Local Economic Development

The UN Habitat defines Local Economic Development (LED) as a participatory process where local people from all sectors work together to stimulate local commercial activity resulting in a resilient and sustainable economy. LED is seen as a tool to help create decent jobs and improve the quality of life for everyone, including the poor and marginalized. The district assembly has over the years put in place practical measures to foster this agenda through the provision and rehabilitation of critical infrastructure such as roads, electricity, water and markets.

The Assembly in the plan period shall embark on a massive infrastructural support for agro-processing, tourism and light industry. In this vein, the agro-processing sectors will be provided with well equipped workshops while a light inductrial area will be established at Pokrom, Pakro and Mariakrom to provide a one-stop-shop environment for all artisans and agro -processors in the district capital.

The Tourism sector will also be given a boost through the collaborative efforts of the relevant governmental and non-governmental organisations like sister MMDAs within the Akuapem enclave, the Traditional Authorities, Forestry Commission, Parks and Gardens and EPA in pushing for legislation for the upgrading of Aburi Botenic gardens into tourism destination.

Market Infrastructure



Financial Institutions & Economic Activities

Financial Institutions play key roles in the mobilization of resources in the district. An analysis of financial institutions gives an indication of how local people access and utilize credit for internal development. The financial Institutions include Ghana Commercial Bank, Akwapim Rural bank and Maroon Microfinance.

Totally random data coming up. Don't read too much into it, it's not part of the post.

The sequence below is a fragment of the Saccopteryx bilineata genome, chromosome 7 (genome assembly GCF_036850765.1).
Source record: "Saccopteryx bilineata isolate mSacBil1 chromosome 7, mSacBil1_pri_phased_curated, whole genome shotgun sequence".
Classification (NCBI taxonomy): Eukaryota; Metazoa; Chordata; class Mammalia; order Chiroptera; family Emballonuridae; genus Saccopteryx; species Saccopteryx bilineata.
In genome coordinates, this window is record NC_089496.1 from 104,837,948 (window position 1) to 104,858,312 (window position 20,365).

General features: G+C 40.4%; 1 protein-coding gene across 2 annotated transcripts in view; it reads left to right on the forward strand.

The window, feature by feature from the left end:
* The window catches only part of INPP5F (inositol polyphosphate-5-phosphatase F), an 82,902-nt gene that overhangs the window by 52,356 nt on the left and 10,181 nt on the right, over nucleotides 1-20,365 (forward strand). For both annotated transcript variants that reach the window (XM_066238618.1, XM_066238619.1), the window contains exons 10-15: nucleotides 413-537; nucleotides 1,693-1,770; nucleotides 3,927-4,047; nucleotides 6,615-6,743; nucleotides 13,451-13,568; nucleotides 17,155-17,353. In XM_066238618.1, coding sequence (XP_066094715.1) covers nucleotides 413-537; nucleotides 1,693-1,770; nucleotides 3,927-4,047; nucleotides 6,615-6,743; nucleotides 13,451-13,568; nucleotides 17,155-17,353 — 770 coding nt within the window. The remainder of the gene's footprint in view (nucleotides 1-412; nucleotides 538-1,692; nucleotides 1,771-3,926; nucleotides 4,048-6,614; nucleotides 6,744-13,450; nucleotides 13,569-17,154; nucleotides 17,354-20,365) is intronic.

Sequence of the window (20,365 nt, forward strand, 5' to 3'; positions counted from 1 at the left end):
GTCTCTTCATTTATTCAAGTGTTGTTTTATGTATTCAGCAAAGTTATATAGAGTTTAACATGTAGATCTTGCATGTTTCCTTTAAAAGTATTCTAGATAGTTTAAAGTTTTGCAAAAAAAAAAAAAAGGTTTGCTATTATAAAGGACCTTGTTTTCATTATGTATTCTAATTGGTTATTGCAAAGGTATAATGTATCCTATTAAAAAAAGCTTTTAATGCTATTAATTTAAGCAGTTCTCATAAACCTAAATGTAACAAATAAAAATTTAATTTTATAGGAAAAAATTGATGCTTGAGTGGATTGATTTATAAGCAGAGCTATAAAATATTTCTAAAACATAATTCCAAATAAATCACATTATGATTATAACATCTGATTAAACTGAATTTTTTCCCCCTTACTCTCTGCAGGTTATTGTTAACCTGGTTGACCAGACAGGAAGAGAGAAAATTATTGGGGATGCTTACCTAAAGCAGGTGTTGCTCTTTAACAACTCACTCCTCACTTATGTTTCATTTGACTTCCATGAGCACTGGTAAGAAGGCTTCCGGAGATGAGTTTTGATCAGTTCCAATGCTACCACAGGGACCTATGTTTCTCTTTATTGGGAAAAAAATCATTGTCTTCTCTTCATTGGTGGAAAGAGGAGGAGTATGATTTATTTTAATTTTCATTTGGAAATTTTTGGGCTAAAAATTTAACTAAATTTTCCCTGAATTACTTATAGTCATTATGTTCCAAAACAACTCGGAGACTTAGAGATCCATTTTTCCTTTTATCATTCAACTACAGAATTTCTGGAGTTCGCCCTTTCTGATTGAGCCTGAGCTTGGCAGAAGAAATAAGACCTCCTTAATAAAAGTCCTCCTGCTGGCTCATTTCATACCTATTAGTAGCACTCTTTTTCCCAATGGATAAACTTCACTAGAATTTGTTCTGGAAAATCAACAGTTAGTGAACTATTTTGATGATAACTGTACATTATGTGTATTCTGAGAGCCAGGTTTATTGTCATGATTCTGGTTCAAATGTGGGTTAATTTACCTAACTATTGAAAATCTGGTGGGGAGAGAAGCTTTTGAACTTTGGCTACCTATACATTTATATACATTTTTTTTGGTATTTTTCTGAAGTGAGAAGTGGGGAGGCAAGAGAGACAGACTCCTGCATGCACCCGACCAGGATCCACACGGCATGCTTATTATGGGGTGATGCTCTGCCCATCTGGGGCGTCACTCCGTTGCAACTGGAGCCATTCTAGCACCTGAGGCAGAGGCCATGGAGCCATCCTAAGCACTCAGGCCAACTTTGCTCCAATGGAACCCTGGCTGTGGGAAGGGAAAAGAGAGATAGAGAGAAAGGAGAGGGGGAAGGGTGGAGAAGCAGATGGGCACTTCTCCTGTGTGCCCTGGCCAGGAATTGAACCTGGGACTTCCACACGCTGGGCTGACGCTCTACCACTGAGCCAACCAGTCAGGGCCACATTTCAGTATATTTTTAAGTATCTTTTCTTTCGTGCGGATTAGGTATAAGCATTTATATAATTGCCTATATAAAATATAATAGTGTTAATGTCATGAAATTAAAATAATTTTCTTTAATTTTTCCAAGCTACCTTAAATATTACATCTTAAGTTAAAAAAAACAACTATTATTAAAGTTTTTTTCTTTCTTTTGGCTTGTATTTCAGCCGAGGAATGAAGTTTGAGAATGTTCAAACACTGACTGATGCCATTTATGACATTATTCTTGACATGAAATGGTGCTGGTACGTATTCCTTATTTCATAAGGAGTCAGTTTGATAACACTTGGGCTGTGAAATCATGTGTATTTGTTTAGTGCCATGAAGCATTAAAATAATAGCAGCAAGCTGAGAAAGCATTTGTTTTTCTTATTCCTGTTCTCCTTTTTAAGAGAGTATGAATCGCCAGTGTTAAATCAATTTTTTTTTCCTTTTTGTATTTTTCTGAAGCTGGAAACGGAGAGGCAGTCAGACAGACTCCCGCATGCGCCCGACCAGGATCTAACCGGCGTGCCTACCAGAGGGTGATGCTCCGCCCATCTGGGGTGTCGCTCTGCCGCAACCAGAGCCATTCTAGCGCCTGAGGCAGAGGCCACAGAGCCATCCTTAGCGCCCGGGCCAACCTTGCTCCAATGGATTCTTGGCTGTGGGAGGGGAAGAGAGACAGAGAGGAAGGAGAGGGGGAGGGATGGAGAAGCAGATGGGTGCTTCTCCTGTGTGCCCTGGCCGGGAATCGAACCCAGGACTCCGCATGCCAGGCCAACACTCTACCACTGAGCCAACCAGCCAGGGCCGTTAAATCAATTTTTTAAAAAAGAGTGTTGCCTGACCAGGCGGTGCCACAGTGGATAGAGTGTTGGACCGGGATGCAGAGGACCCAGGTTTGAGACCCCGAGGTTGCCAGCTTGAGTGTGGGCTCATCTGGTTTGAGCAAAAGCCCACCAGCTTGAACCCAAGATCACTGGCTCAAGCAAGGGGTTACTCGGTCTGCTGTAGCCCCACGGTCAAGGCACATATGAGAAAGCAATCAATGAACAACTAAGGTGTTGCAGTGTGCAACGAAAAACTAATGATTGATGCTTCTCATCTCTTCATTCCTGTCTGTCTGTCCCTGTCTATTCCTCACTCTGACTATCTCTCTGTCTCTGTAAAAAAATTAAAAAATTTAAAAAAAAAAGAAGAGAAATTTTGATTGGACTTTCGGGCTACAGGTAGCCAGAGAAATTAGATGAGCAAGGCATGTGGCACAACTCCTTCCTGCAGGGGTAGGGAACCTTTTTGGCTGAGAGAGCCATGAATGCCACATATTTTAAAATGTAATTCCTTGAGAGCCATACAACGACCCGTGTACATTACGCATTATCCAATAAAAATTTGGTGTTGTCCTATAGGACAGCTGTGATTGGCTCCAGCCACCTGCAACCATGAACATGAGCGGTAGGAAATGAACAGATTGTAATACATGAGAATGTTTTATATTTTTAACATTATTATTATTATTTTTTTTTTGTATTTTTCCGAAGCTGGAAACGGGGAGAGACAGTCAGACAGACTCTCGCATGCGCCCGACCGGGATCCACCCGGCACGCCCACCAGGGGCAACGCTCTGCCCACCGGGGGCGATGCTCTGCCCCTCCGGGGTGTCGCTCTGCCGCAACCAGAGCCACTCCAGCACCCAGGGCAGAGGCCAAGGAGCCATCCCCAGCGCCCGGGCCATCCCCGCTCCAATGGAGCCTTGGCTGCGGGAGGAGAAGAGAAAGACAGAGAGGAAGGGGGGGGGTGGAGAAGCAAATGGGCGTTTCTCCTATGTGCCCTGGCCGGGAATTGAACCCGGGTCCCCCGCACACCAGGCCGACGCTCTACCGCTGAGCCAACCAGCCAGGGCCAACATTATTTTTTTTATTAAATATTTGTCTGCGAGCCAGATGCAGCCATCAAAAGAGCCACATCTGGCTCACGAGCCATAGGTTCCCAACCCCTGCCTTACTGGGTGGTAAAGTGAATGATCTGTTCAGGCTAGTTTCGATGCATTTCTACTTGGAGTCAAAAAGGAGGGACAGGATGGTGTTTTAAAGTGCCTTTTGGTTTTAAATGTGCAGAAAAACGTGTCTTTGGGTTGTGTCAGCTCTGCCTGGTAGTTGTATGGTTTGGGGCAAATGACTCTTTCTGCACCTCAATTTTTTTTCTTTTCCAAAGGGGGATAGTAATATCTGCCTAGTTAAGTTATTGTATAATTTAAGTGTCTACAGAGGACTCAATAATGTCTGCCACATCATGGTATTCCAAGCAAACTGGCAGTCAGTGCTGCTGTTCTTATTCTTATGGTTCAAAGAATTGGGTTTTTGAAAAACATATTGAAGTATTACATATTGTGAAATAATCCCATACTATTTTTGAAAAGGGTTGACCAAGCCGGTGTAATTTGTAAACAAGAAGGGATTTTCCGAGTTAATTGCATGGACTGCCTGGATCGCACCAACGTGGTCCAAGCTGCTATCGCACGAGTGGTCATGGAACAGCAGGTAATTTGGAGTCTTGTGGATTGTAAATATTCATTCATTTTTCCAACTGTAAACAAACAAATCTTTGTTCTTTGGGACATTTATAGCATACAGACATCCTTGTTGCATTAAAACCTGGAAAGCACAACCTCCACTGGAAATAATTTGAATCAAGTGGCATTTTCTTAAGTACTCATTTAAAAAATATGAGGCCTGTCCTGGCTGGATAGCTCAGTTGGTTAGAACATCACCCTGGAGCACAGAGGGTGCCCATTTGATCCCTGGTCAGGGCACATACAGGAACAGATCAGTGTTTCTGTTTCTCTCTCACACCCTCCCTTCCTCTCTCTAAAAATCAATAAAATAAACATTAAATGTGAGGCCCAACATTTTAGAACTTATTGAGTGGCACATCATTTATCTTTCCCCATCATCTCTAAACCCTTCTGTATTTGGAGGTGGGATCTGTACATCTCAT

poverty, Inequality and Social Protection

Income Distribution of Households

From the Figure, the Gini Concentration Ratio (which considers the extent of deviation of the income distribution line from the line of equal distribution – the inequality gap) is 0.61. This implies that, 61 percent of the households in the District are poor. The high proportion of the labour force (55.5 percent) in agriculture, which is subsistence in nature, is a major determiner of this high inequality gap. Farmers cannot increase cultivation and hence cannot earn more. Another important cause of the high inequality gap in the district is due to the high influx of highly rich professionals in the Ghanaian society coming in to stay due to the serene weather conditions and topology of the District.


Date Created : 11/23/2017 2:28:47 AM